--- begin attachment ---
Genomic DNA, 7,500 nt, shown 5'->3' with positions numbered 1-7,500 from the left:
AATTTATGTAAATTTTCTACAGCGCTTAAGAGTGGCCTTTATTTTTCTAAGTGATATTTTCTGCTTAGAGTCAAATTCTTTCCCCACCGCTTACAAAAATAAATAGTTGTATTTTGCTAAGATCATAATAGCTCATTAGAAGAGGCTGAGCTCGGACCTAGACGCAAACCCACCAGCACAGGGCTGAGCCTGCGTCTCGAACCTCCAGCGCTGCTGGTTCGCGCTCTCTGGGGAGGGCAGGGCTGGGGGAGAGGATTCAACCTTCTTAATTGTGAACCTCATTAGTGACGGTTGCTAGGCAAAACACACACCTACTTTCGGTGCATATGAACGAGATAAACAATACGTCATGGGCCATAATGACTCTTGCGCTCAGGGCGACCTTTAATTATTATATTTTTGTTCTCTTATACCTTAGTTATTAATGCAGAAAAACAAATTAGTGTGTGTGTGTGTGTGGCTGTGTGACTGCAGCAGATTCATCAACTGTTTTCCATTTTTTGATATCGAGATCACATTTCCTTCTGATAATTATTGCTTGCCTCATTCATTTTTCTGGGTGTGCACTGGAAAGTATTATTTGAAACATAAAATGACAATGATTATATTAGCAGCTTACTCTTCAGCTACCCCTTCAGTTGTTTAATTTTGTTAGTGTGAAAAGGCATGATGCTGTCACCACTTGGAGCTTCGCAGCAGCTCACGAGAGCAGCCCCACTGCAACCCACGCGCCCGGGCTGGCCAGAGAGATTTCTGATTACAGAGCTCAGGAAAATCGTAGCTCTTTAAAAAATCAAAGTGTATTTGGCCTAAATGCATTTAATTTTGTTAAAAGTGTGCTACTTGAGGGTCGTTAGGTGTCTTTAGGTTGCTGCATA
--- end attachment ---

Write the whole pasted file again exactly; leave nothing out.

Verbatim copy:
Genomic DNA, 7,500 nt, shown 5'->3' with positions numbered 1-7,500 from the left:
AATTTATGTAAATTTTCTACAGCGCTTAAGAGTGGCCTTTATTTTTCTAAGTGATATTTTCTGCTTAGAGTCAAATTCTTTCCCCACCGCTTACAAAAATAAATAGTTGTATTTTGCTAAGATCATAATAGCTCATTAGAAGAGGCTGAGCTCGGACCTAGACGCAAACCCACCAGCACAGGGCTGAGCCTGCGTCTCGAACCTCCAGCGCTGCTGGTTCGCGCTCTCTGGGGAGGGCAGGGCTGGGGGAGAGGATTCAACCTTCTTAATTGTGAACCTCATTAGTGACGGTTGCTAGGCAAAACACACACCTACTTTCGGTGCATATGAACGAGATAAACAATACGTCATGGGCCATAATGACTCTTGCGCTCAGGGCGACCTTTAATTATTATATTTTTGTTCTCTTATACCTTAGTTATTAATGCAGAAAAACAAATTAGTGTGTGTGTGTGTGTGGCTGTGTGACTGCAGCAGATTCATCAACTGTTTTCCATTTTTTGATATCGAGATCACATTTCCTTCTGATAATTATTGCTTGCCTCATTCATTTTTCTGGGTGTGCACTGGAAAGTATTATTTGAAACATAAAATGACAATGATTATATTAGCAGCTTACTCTTCAGCTACCCCTTCAGTTGTTTAATTTTGTTAGTGTGAAAAGGCATGATGCTGTCACCACTTGGAGCTTCGCAGCAGCTCACGAGAGCAGCCCCACTGCAACCCACGCGCCCGGGCTGGCCAGAGAGATTTCTGATTACAGAGCTCAGGAAAATCGTAGCTCTTTAAAAAATCAAAGTGTATTTGGCCTAAATGCATTTAATTTTGTTAAAAGTGTGCTACTTGAGGGTCGTTAGGTGTCTTTAGGTTGCTGCATA